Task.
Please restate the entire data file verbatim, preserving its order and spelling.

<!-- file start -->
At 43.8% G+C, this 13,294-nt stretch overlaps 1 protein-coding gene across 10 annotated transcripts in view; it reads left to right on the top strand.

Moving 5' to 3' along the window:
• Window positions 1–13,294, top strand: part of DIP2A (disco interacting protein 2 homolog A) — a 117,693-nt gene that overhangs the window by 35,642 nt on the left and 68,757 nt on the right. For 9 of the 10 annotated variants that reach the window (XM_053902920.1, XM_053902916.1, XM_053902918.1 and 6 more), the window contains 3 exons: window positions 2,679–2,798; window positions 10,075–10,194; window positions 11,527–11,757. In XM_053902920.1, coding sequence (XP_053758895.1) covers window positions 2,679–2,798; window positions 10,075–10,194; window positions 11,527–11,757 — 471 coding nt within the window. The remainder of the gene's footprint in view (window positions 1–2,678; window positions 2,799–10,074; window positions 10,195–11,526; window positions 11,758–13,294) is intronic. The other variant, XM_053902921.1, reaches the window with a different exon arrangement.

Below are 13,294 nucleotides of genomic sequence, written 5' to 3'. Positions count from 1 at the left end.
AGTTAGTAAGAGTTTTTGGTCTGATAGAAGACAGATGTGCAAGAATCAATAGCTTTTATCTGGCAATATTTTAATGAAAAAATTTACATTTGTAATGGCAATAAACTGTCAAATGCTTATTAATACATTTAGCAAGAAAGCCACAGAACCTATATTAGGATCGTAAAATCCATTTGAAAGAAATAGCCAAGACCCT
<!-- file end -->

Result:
At 43.8% G+C, this 13,294-nt stretch overlaps 1 protein-coding gene across 10 annotated transcripts in view; it reads left to right on the top strand.

Moving 5' to 3' along the window:
• Window positions 1–13,294, top strand: part of DIP2A (disco interacting protein 2 homolog A) — a 117,693-nt gene that overhangs the window by 35,642 nt on the left and 68,757 nt on the right. For 9 of the 10 annotated variants that reach the window (XM_053902920.1, XM_053902916.1, XM_053902918.1 and 6 more), the window contains 3 exons: window positions 2,679–2,798; window positions 10,075–10,194; window positions 11,527–11,757. In XM_053902920.1, coding sequence (XP_053758895.1) covers window positions 2,679–2,798; window positions 10,075–10,194; window positions 11,527–11,757 — 471 coding nt within the window. The remainder of the gene's footprint in view (window positions 1–2,678; window positions 2,799–10,074; window positions 10,195–11,526; window positions 11,758–13,294) is intronic. The other variant, XM_053902921.1, reaches the window with a different exon arrangement.

Below are 13,294 nucleotides of genomic sequence, written 5' to 3'. Positions count from 1 at the left end.
AGTTAGTAAGAGTTTTTGGTCTGATAGAAGACAGATGTGCAAGAATCAATAGCTTTTATCTGGCAATATTTTAATGAAAAAATTTACATTTGTAATGGCAATAAACTGTCAAATGCTTATTAATACATTTAGCAAGAAAGCCACAGAACCTATATTAGGATCGTAAAATCCATTTGAAAGAAATAGCCAAGACCCT